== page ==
bullying prevention measures.  The report stated "Bullying 
          was recognized as an important issue in examining school 
          violence.  The growth in the use of technology and social 
          networking sites by younger Americans has fueled a fear 
          among professionals that cyber bullying will become the 
          means most often utilized to harass, threaten, or otherwise 
          cause distress."  The Task Force recommended that states 
          "continue to implement and expand bullying prevention 
          measures, including cyber bullying."  

           Is existing law sufficient  ?  Current law already defines an 
          "electronic act" to mean the transmission of a 
          communication by means of an electronic device.  Given that 
          postings to social network sites must be done by means of 
          these devises, it could be argued that current law provides 
          school districts with sufficient authority to suspend or 
          expel a student who engages in bullying by means of posting 
          to social network sites such as MySpace or Facebook.    

           Case Law  .  Current law provides that a pupil may be 
          suspended from school or recommended for expulsion for 
          committing certain acts if they are related to school 
          activities or attendance that occur while the pupil is on 
          school grounds, while going to or coming from school, 
          during lunch periods (whether on or off campus), and 
          during, or while going to or coming from a school sponsored 
          activity.  Additionally, a pupil may be suspended or 
          expelled for intentionally engaging in harassment, threats, 
          or intimidation that is sufficiently severe or pervasive to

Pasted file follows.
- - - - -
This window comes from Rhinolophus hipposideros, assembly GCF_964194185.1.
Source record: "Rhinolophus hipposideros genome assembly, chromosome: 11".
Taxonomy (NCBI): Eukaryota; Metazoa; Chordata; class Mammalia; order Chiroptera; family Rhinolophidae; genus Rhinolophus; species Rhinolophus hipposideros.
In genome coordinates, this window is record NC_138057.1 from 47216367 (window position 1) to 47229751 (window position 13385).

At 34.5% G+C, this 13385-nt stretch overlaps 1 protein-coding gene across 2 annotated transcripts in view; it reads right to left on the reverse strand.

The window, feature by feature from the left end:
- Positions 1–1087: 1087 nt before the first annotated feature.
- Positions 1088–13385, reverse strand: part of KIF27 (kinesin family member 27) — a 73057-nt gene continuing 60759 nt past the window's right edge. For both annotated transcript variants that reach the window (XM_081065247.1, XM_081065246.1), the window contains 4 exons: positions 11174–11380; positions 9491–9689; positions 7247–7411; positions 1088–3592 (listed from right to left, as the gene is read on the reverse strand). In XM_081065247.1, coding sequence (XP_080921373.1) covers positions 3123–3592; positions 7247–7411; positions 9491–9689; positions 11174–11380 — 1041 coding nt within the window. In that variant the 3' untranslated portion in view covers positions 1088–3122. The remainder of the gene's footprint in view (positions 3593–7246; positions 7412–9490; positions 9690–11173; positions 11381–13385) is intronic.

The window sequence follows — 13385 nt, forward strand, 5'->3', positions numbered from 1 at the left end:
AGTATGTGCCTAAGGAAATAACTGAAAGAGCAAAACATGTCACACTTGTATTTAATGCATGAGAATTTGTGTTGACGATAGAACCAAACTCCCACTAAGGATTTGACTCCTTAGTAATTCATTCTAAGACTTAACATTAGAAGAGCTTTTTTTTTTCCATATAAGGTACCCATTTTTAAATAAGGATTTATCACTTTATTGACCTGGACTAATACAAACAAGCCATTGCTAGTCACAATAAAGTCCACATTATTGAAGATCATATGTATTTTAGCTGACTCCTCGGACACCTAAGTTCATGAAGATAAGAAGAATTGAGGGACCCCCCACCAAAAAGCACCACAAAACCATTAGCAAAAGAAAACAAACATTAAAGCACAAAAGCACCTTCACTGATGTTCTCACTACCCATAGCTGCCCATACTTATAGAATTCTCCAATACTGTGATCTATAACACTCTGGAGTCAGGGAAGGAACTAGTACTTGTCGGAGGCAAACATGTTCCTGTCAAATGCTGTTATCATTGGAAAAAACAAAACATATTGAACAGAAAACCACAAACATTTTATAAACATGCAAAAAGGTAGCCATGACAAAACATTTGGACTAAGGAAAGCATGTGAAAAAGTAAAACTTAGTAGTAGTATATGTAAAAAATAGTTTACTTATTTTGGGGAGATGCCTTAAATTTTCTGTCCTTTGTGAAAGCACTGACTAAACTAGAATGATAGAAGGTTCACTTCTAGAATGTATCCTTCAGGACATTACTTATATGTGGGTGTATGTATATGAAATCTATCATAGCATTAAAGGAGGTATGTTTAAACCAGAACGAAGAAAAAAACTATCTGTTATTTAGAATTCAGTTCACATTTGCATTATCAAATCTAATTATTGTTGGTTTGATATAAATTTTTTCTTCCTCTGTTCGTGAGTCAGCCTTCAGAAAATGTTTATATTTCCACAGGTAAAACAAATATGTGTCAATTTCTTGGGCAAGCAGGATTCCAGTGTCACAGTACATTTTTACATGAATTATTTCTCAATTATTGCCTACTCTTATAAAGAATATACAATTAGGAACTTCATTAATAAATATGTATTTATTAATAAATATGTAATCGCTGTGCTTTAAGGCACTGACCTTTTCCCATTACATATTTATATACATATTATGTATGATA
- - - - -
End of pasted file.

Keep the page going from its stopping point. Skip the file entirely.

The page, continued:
have the "actual and reasonably expected effect" of 



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          materially disrupting classwork, or in the case of sexual 
          harassment, to have a negative impact upon the individual's 
          academic performance or to create an intimidating, hostile, 
          or offensive educational environment.  

          An important question posed by this bill is whether cyber 
          bullying may be considered protected speech under the First 
          Amendment of the U.S. Constitution, and whether a school 
          district can discipline a student for conduct that may 
          occur outside of school hours.  In  Tinker v Des Moines 
          Independent Community School District  (393 U.S. 503, 506, 
          1969), the U.S. Supreme Court ruled that suspension or 
          expulsion for an activity that does not cause a substantial 
          disruption could be a violation of a student's freedom of 
          speech.  Thus, the "Tinker standard" permits schools to 
          regulate student speech that could cause a "material and 
          substantial disruption" in the operation of a school or 
          collide with the rights of others.  

          More recently, in the case of  J.C. v Beverly Hills Unified 
          School District  , the court ruled that a student's 
          suspension was not justified because a video posted on 
          YouTube, while insulting to the victim, did not result in a 
          substantial disruption of school activities.  However, a 
          recent California appeals court has ruled that cyber 
          bullying is not protected free speech if it constitutes a 
          hate crime, suggesting that school officials operate under 
          significant ambiguity in determining when they may regulate 
          cyber bullying.  While this bill will enable school 
          officials to consider hurtful social network postings as 
          bullying, it may not provide greater clarity about when 
          that conduct meets the substantial disruption standard.

           Related and Prior Legislation
          SB 453 (Correa), 2011-12 Session,  expands the definition 
          of bullying to include acts motivated by specified actual 
          or perceived characteristics of the victim, adds bullying, 
          as specified, to the list of acts for which expulsion may 
          be recommended, and requires school safety plans to include 
          policies and procedures relating to bullying.  (Held under 
          submission in Senate Appropriations Committee)  

          SB 755 (Lieu), 2011-12 Session, makes numerous changes to 



                                                                AB 746

          the requirement that each school have a school safety plan, 
          imposes new penalties for schools and districts that fail 
          to meet these requirements, and requires school districts 
          and county offices of education to be responsible for the